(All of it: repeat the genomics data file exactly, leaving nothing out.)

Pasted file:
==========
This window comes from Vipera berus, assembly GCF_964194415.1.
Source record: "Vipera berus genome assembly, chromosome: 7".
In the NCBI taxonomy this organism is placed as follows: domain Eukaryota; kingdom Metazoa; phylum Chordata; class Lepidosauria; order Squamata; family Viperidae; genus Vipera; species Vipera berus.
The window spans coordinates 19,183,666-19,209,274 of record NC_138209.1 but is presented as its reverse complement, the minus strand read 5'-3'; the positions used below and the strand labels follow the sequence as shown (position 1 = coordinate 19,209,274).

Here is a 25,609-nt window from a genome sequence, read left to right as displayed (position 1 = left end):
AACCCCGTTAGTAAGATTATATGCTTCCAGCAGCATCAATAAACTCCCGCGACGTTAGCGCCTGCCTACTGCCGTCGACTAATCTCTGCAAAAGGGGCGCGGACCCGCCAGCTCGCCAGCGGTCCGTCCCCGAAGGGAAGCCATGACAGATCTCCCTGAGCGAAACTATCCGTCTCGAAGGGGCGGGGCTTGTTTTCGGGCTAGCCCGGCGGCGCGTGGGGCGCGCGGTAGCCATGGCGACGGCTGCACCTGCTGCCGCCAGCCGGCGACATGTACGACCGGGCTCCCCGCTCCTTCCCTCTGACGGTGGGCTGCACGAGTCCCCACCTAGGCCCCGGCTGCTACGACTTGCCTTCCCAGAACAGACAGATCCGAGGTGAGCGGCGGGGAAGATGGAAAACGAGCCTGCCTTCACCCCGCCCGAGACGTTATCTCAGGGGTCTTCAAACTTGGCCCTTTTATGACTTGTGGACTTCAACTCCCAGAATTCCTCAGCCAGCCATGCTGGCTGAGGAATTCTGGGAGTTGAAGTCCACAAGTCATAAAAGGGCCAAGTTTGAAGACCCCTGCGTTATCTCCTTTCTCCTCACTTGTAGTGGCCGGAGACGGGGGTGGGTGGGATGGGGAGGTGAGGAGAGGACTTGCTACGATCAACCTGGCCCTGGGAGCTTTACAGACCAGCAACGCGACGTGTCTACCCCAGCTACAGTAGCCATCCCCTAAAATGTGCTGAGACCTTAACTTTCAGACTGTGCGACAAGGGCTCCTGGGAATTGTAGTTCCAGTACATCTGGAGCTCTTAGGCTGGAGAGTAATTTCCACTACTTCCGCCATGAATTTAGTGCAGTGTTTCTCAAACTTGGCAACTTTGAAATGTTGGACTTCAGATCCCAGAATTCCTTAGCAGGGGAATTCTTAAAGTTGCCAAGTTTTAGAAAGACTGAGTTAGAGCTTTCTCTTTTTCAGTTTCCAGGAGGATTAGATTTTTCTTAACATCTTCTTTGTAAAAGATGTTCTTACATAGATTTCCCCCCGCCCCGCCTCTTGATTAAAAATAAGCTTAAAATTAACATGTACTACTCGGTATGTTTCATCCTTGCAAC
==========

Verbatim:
This window comes from Vipera berus, assembly GCF_964194415.1.
Source record: "Vipera berus genome assembly, chromosome: 7".
In the NCBI taxonomy this organism is placed as follows: domain Eukaryota; kingdom Metazoa; phylum Chordata; class Lepidosauria; order Squamata; family Viperidae; genus Vipera; species Vipera berus.
The window spans coordinates 19,183,666-19,209,274 of record NC_138209.1 but is presented as its reverse complement, the minus strand read 5'-3'; the positions used below and the strand labels follow the sequence as shown (position 1 = coordinate 19,209,274).

Here is a 25,609-nt window from a genome sequence, read left to right as displayed (position 1 = left end):
AACCCCGTTAGTAAGATTATATGCTTCCAGCAGCATCAATAAACTCCCGCGACGTTAGCGCCTGCCTACTGCCGTCGACTAATCTCTGCAAAAGGGGCGCGGACCCGCCAGCTCGCCAGCGGTCCGTCCCCGAAGGGAAGCCATGACAGATCTCCCTGAGCGAAACTATCCGTCTCGAAGGGGCGGGGCTTGTTTTCGGGCTAGCCCGGCGGCGCGTGGGGCGCGCGGTAGCCATGGCGACGGCTGCACCTGCTGCCGCCAGCCGGCGACATGTACGACCGGGCTCCCCGCTCCTTCCCTCTGACGGTGGGCTGCACGAGTCCCCACCTAGGCCCCGGCTGCTACGACTTGCCTTCCCAGAACAGACAGATCCGAGGTGAGCGGCGGGGAAGATGGAAAACGAGCCTGCCTTCACCCCGCCCGAGACGTTATCTCAGGGGTCTTCAAACTTGGCCCTTTTATGACTTGTGGACTTCAACTCCCAGAATTCCTCAGCCAGCCATGCTGGCTGAGGAATTCTGGGAGTTGAAGTCCACAAGTCATAAAAGGGCCAAGTTTGAAGACCCCTGCGTTATCTCCTTTCTCCTCACTTGTAGTGGCCGGAGACGGGGGTGGGTGGGATGGGGAGGTGAGGAGAGGACTTGCTACGATCAACCTGGCCCTGGGAGCTTTACAGACCAGCAACGCGACGTGTCTACCCCAGCTACAGTAGCCATCCCCTAAAATGTGCTGAGACCTTAACTTTCAGACTGTGCGACAAGGGCTCCTGGGAATTGTAGTTCCAGTACATCTGGAGCTCTTAGGCTGGAGAGTAATTTCCACTACTTCCGCCATGAATTTAGTGCAGTGTTTCTCAAACTTGGCAACTTTGAAATGTTGGACTTCAGATCCCAGAATTCCTTAGCAGGGGAATTCTTAAAGTTGCCAAGTTTTAGAAAGACTGAGTTAGAGCTTTCTCTTTTTCAGTTTCCAGGAGGATTAGATTTTTCTTAACATCTTCTTTGTAAAAGATGTTCTTACATAGATTTCCCCCCGCCCCGCCTCTTGATTAAAAATAAGCTTAAAATTAACATGTACTACTCGGTATGTTTCATCCTTGCAAC